There are all sorts of reasons why people travel to Thailand. Meditation is no longer what the mainstream will talk about when it comes to travelling to Thailand. Considering the sheer number of Buddhist monks and temples across the country. There is serenity to be experienced all over Thailand. Considering you are reading this, I will take it that you are looking to meditate in Thailand.
There are not many places on the planet that offers the opportunities that Thailand does when it comes to meditation. If you are looking to improve your technique, you can join experienced meditators to level up. For the brave among us, attending a monastery would be ideal. It is incredibly challenging to attend one of these. They are not for the faint hearted. There is not much of a weaning period
Meditation in Thailand for foreigners
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Most travellers may want to meditate with monks in Thailand. If you are going to meditate, best go all the way right? The one challenge that you will find is the language barrier. If you do not speak or understand Thai, your options drop quite significantly. I am not saying you won’t find anything.
Another thing to consider is the gender that the monastery accepts. You will find that even the ones that take both sexes, insist on splitting you on arrival. This is done to make sure there are neither temptations nor distractions during your stay.
What to expect
Meditation in Thailand temple is not for the weak. If you choose to stay at a monastery you will start your day at 4am. This is usually kicked off with a group meditation session. After this session and chanting, you will also have time for personal reflection and your allocated chores. Part of being a monk is not letting anyone carry your slack.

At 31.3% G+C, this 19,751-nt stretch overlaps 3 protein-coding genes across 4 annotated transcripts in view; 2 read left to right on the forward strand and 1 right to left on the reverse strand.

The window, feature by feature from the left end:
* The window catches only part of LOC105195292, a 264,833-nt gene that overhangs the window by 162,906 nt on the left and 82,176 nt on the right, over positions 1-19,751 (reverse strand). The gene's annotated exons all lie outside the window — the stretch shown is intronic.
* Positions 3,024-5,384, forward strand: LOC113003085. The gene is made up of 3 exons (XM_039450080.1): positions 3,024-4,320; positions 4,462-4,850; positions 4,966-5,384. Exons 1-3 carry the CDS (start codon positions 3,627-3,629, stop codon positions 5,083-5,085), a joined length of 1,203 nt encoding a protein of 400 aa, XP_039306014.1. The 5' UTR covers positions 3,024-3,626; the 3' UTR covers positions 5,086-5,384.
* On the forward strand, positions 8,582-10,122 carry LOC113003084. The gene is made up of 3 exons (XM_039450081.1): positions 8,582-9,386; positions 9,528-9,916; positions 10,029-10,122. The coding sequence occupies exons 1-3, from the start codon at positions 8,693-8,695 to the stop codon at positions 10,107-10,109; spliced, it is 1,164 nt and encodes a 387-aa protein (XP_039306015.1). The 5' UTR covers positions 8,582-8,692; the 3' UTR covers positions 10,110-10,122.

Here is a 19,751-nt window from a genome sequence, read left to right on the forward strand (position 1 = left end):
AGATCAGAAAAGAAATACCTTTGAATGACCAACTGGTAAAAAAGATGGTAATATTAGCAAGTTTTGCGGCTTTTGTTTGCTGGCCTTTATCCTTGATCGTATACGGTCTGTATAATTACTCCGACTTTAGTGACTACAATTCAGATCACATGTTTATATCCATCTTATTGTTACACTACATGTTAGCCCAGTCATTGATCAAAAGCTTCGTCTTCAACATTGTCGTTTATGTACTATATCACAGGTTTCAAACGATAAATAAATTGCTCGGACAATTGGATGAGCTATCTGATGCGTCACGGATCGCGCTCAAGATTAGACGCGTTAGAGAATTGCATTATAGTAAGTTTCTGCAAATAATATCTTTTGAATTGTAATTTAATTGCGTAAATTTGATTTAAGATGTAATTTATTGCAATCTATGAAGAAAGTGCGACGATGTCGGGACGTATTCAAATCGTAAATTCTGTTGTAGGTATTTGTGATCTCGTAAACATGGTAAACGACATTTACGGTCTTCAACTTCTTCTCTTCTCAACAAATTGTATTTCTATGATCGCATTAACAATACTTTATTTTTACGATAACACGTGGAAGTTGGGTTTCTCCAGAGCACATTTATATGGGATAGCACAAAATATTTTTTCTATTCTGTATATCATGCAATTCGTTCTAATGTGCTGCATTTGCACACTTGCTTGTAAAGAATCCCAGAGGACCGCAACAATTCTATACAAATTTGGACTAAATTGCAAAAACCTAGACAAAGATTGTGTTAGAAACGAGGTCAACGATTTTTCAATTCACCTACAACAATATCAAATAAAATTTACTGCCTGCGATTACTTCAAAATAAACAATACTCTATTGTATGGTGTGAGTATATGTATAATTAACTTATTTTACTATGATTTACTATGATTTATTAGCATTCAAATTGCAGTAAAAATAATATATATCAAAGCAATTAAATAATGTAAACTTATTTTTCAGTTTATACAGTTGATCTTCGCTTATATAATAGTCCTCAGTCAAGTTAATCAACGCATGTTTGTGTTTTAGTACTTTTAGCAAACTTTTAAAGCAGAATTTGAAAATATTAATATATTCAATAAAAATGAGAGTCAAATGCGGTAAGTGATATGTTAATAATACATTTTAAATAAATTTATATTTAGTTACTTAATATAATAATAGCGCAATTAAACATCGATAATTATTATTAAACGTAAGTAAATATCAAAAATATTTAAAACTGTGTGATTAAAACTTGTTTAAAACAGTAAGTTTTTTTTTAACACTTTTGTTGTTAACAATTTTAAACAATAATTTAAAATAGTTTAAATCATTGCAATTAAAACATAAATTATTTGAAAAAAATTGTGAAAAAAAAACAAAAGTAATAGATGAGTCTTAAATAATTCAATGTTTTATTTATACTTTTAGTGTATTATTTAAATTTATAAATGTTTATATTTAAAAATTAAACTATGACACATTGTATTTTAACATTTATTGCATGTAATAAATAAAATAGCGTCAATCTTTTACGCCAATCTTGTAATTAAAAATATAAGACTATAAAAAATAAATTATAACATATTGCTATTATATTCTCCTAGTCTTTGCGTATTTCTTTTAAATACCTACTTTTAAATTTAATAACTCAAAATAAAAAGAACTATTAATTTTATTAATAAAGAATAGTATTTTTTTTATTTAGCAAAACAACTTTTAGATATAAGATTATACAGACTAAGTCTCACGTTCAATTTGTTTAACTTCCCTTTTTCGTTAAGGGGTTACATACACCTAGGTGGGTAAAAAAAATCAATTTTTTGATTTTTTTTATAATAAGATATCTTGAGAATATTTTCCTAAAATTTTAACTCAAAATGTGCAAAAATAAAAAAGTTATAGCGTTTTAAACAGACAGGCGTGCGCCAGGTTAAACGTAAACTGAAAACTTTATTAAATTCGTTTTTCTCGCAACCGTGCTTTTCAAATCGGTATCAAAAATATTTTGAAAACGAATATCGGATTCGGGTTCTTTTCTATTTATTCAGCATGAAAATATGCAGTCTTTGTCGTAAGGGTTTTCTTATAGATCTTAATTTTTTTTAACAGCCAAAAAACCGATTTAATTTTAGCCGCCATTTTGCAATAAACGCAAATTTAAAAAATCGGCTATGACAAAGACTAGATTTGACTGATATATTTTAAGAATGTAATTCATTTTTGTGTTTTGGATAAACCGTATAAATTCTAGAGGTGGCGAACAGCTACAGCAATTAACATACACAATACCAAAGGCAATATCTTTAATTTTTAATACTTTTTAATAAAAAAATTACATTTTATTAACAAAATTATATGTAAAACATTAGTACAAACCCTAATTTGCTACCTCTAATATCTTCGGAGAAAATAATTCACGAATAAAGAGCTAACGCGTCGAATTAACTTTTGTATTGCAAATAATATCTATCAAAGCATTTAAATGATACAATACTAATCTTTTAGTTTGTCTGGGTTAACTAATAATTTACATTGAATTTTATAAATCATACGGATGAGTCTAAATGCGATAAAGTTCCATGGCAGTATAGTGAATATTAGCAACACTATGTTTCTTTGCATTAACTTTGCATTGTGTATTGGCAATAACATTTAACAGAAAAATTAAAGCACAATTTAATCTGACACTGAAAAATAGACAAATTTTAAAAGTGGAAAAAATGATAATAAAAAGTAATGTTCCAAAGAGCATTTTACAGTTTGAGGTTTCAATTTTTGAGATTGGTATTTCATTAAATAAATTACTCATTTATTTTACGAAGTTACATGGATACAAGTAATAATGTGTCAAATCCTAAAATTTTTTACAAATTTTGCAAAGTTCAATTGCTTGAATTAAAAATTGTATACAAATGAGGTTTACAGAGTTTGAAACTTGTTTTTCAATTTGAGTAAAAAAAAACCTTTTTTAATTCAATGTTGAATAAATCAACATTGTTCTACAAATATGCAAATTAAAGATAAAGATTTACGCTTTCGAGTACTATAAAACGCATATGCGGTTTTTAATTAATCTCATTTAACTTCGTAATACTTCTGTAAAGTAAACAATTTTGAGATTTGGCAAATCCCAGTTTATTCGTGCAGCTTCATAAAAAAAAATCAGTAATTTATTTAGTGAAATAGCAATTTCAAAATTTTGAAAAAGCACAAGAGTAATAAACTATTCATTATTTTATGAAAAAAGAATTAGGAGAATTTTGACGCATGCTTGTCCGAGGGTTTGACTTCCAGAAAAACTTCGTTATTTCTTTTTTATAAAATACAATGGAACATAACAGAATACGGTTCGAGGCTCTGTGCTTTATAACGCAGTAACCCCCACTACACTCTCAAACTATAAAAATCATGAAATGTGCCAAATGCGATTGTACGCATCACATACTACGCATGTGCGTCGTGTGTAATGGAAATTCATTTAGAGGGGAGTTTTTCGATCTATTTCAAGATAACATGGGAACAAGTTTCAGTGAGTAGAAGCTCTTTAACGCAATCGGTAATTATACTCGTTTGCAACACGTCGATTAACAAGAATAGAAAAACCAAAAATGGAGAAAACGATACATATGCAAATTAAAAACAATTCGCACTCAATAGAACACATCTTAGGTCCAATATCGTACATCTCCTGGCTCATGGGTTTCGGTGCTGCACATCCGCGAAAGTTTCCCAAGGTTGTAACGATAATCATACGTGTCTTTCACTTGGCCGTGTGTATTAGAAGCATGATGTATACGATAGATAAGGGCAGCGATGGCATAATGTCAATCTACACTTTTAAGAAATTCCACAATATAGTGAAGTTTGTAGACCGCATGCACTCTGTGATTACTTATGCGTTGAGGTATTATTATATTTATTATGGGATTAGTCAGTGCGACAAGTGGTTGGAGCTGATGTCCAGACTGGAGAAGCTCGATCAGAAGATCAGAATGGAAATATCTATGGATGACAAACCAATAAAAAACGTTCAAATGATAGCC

Meditation Thailand retreat
There are expectation that you have to live up to when you are at a meditation retreat. An easy way to guide your way around this is to familiarise yourself with the 8 Buddhist precepts.
- Refrain from causing harm to living creatures
- Refrain from stealing, taking what is not given to you
- Refrain from all sexual activity
- Refrain from saying negative things or harmful words
- Refrain from drugs, alcohol and other substances
- Refrain from eating after noon
- Refrain from dancing, singing, music, going to concerts, using perfume, wearing jewels or using cosmetics.
- Refrain from lying on a high or luxurious sleeping place.
Staying at a wat is relatively cheap. You will only be expected to cover the cost of your accommodation and food. Do your research to make sure you don’t fall into the wrong hands. There are all sorts of people looking to take advantage of naive tourists. The best tip in this case is to always speak to the monastery directly. Avoid going through middlemen.
You will not have trouble finding a place to meditate. If you are looking for a retreat or temple to go to, here are some to consider: